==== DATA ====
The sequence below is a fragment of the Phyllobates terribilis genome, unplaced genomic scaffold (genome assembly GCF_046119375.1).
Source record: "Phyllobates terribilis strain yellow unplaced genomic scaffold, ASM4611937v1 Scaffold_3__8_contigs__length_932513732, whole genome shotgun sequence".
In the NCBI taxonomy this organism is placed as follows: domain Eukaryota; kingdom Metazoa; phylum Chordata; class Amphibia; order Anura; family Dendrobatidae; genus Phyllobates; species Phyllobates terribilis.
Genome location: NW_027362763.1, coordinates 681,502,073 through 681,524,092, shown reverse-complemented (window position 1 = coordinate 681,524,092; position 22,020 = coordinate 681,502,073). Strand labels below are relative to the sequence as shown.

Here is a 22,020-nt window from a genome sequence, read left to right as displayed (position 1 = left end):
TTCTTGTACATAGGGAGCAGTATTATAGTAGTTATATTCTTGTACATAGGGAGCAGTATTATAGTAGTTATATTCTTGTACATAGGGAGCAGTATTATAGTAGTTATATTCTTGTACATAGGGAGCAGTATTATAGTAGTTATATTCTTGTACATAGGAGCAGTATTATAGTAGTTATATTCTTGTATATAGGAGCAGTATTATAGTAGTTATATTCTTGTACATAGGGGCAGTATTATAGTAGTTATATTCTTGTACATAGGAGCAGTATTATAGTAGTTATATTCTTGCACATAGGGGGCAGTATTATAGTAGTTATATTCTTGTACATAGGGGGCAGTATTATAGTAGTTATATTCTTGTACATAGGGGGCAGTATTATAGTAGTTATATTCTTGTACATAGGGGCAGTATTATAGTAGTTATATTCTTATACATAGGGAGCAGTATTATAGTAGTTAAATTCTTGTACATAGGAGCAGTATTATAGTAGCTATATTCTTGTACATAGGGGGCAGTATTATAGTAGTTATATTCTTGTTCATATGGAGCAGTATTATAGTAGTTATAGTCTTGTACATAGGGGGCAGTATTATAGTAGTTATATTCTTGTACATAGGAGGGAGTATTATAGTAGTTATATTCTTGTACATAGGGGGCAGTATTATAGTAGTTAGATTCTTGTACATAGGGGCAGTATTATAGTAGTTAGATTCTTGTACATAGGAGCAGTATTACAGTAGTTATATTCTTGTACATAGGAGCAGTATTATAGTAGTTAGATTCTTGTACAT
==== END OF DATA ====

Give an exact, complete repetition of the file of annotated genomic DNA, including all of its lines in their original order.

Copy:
The sequence below is a fragment of the Phyllobates terribilis genome, unplaced genomic scaffold (genome assembly GCF_046119375.1).
Source record: "Phyllobates terribilis strain yellow unplaced genomic scaffold, ASM4611937v1 Scaffold_3__8_contigs__length_932513732, whole genome shotgun sequence".
In the NCBI taxonomy this organism is placed as follows: domain Eukaryota; kingdom Metazoa; phylum Chordata; class Amphibia; order Anura; family Dendrobatidae; genus Phyllobates; species Phyllobates terribilis.
Genome location: NW_027362763.1, coordinates 681,502,073 through 681,524,092, shown reverse-complemented (window position 1 = coordinate 681,524,092; position 22,020 = coordinate 681,502,073). Strand labels below are relative to the sequence as shown.

Here is a 22,020-nt window from a genome sequence, read left to right as displayed (position 1 = left end):
TTCTTGTACATAGGGAGCAGTATTATAGTAGTTATATTCTTGTACATAGGGAGCAGTATTATAGTAGTTATATTCTTGTACATAGGGAGCAGTATTATAGTAGTTATATTCTTGTACATAGGGAGCAGTATTATAGTAGTTATATTCTTGTACATAGGAGCAGTATTATAGTAGTTATATTCTTGTATATAGGAGCAGTATTATAGTAGTTATATTCTTGTACATAGGGGCAGTATTATAGTAGTTATATTCTTGTACATAGGAGCAGTATTATAGTAGTTATATTCTTGCACATAGGGGGCAGTATTATAGTAGTTATATTCTTGTACATAGGGGGCAGTATTATAGTAGTTATATTCTTGTACATAGGGGGCAGTATTATAGTAGTTATATTCTTGTACATAGGGGCAGTATTATAGTAGTTATATTCTTATACATAGGGAGCAGTATTATAGTAGTTAAATTCTTGTACATAGGAGCAGTATTATAGTAGCTATATTCTTGTACATAGGGGGCAGTATTATAGTAGTTATATTCTTGTTCATATGGAGCAGTATTATAGTAGTTATAGTCTTGTACATAGGGGGCAGTATTATAGTAGTTATATTCTTGTACATAGGAGGGAGTATTATAGTAGTTATATTCTTGTACATAGGGGGCAGTATTATAGTAGTTAGATTCTTGTACATAGGGGCAGTATTATAGTAGTTAGATTCTTGTACATAGGAGCAGTATTACAGTAGTTATATTCTTGTACATAGGAGCAGTATTATAGTAGTTAGATTCTTGTACAT